If you've heard the names Smith, Law & Shepherds IFA Ltd, or even British Steel pension fund, you might be aware of the ongoing scandal surrounding mis-sold claims. As more details unfold, it's imperative individuals affected, understand the gravity of the situation. At CP Financial Claims, we've been closely monitoring the case and are here to help. This article sheds light on the recent developments and offers a beacon of support to those affected.
The Road to Administration
Smith, Law & Shepherds IFA Ltd, which was incorporated on 1 April 2009, have encountered a myriad of challenges during the last few years. On 20 January 2022, the firm made headlines with its announcement of the appointment of an administrator. This was swiftly followed by the release of the administrator's proposal on 25 February 2022, which alluded to the severe nature of the firm's situation. By 19 March 2022, a pivotal meeting with the creditors had been held, which delved into the extent of the ongoing issues.
Then, on 2 August 2022, the administrator provided further insights by releasing a detailed progress report, highlighting the recent developments and the envisaged path forward. In addition to these administrative concerns, the firm faced legal challenges.
The Information Commissioner's Office (ICO) has taken enforcement action against this Liverpool-based Independent Financial Advisor. The cause for this action? The firm's apparent failure to provide essential personal pension data to two of its clients, even though they made formal requests in accordance with the Data Protection Act 2018. This breach has further intensified the firm's troubles, attracting significant scrutiny and concern.
Here's a closer look at how events unfolded:
Both clients approached Smith, Law & Shepherds IFA, seeking "a copy of all documents, of any kind, which relate to me and my pension". But their requests fell on deaf ears, prompting the ICO to intervene.
The ICO's increasing concern was evident as they remarked on the firm's lethargic response. Despite multiple attempts to contact Smith, Law & Shepherds, the ICO often found themselves awaiting calls that never came or expecting responses that were not delivered. By December 9, 2021, neither of the two clients had received their requested data.
It was Markland Hill Wealth, the new owner and acquirer of Smith, Law & Shepherds IFA's client book, who eventually sent out the data on March 7. The administrator from Markland Hill Wealth confirmed this move, while also stating their unawareness of the data issue at the time of acquisition.
But here's the catch: had Smith, Law & Shepherds IFA continued their non-compliance, they could have faced a staggering fine—the highest of either £17.5 million or 4% of their annual turnover.
Two years — that's nearly how long both clients awaited their pension-related data. The waiting period, coupled with delayed action from the ICO, only intensified their distress.
The FCA's Intervention
Further complications arose on 17 Dec 2021 when the Financial Conduct Authority (FCA) intervened. Effective from this date, the FCA decreed that the firm should refrain from carrying out any regulated activities unless granted prior written consent.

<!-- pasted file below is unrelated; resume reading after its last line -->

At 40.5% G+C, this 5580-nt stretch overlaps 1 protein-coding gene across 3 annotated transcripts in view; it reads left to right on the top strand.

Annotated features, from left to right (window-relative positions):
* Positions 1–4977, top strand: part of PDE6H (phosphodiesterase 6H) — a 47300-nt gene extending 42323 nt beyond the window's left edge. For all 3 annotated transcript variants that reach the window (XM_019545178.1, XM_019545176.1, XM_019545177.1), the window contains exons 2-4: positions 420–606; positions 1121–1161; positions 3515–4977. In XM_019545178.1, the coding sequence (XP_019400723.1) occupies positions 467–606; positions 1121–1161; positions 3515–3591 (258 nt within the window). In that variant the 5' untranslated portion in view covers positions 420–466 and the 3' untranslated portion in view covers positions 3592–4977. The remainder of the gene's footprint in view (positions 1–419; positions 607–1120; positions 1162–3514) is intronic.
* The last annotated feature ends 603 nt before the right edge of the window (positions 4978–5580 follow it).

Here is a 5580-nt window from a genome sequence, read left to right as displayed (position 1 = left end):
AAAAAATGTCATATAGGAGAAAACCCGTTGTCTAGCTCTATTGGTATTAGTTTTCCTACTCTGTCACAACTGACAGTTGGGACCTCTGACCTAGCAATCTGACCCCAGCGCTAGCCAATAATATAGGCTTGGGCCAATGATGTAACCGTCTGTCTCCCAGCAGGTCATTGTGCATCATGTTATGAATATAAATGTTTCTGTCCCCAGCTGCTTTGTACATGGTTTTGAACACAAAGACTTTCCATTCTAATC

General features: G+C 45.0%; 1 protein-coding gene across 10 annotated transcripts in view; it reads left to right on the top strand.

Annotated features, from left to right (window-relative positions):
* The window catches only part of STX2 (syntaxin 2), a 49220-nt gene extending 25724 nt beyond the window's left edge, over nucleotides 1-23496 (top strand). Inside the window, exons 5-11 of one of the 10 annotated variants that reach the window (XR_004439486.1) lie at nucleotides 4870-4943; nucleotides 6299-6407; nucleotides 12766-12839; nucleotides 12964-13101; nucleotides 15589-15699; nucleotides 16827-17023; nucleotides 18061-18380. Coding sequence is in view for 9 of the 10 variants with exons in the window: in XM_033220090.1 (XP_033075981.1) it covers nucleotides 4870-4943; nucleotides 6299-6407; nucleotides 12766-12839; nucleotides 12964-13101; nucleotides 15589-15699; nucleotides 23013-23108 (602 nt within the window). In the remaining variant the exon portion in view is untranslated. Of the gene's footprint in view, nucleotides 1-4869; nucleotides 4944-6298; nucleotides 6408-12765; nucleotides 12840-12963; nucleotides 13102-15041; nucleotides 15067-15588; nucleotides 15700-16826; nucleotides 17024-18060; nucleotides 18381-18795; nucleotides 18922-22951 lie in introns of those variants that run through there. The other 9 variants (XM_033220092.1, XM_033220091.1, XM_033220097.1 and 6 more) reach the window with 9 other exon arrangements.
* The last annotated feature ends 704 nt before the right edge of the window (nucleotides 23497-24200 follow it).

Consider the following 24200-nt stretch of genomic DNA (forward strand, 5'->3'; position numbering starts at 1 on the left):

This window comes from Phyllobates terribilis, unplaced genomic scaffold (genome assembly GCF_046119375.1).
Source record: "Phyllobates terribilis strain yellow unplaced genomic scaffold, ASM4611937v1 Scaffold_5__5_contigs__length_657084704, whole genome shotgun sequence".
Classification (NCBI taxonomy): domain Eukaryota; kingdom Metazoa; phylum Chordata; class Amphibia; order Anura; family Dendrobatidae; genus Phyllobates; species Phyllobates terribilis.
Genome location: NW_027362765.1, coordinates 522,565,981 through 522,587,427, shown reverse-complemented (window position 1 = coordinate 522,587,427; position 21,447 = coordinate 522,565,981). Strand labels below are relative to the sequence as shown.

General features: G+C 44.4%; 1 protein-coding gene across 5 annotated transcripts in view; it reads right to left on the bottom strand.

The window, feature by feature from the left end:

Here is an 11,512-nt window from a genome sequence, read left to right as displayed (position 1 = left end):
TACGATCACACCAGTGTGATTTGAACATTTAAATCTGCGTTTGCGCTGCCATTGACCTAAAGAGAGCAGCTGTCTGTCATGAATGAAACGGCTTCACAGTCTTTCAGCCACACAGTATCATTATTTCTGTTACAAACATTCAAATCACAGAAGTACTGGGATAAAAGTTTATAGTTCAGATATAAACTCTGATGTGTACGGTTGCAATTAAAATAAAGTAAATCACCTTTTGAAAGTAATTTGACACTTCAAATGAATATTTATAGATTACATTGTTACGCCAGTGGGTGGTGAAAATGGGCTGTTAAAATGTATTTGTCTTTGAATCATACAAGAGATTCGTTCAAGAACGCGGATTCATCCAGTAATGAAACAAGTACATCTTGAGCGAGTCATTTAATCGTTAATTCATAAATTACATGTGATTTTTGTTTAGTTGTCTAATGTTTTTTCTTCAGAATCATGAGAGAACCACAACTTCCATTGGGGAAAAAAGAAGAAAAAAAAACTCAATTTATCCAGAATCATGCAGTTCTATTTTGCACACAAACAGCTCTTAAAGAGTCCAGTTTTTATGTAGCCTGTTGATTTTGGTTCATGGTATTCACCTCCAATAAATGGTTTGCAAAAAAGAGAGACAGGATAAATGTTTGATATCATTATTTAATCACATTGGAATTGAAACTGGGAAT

Furthermore, an important note from 18 Mar 2016 marked the firm as an Article 3 MiFID exempt entity, further emphasising its need to adhere to specific financial regulations.
The Appointed Representatives
Interestingly, Smith, Law & Shepherds IFA had its fair share of appointed representatives and agents, namely:
Chambers Wealth Management Ltd
Plutus Partnership Ltd
Both entities now find themselves under scrutiny due to their association with Smith, Law & Shepherds IFA.
British Steel Pension Connection
The saga surrounding Smith, Law & Shepherds IFA Ltd finds a significant thread connected to the British Steel Pension Scheme (BSPS). The BSPS, one of the UK’s largest pension funds, became a focal point of controversy when pension transfer advice was sought by many of its members.
Smith, Law & Shepherds IFA Ltd was among several advisory firms providing advice to BSPS members on pension transfers. Pension transfers, while lucrative for the advisers due to hefty commissions, can often lead to members being placed in investments that are unsuitable or too risky for their circumstances.
There has been considerable concern in the financial industry about the quality and appropriateness of the advice given to BSPS members by some firms, and whether these individuals were made fully aware of the potential risks and implications of transferring their pensions.
As the situation with Smith, Law & Shepherds IFA Ltd unfolds, it remains to be seen how deep the connection goes with the mis-sold claims surrounding the British Steel Pension Scheme. Those associated with the BSPS, who sought advice from Smith, Law & Shepherds IFA Ltd or any of its appointed representatives and agents, should be vigilant and consider reviewing their financial arrangements.
The ongoing investigations and revelations serve as a reminder of the need for transparency, diligence, and the utmost care when navigating the intricate world of pension schemes and financial advisories.
Making a Claim:
If you've been keeping up with the news surrounding Smith, Law & Shepherds IFA Ltd, you might be wondering if you're one of the many potentially affected by the firm's recent shortcomings. Fortunately, we're here to guide you through the process of making a claim if you believe you've been impacted.
If Smith, Law & Shepherds IFA or the British Steel pension fund sound familiar, and you suspect you might be affected, don't wait. Reach out to us via the form below, simply enter your details for a free, no-obligation chat with our team.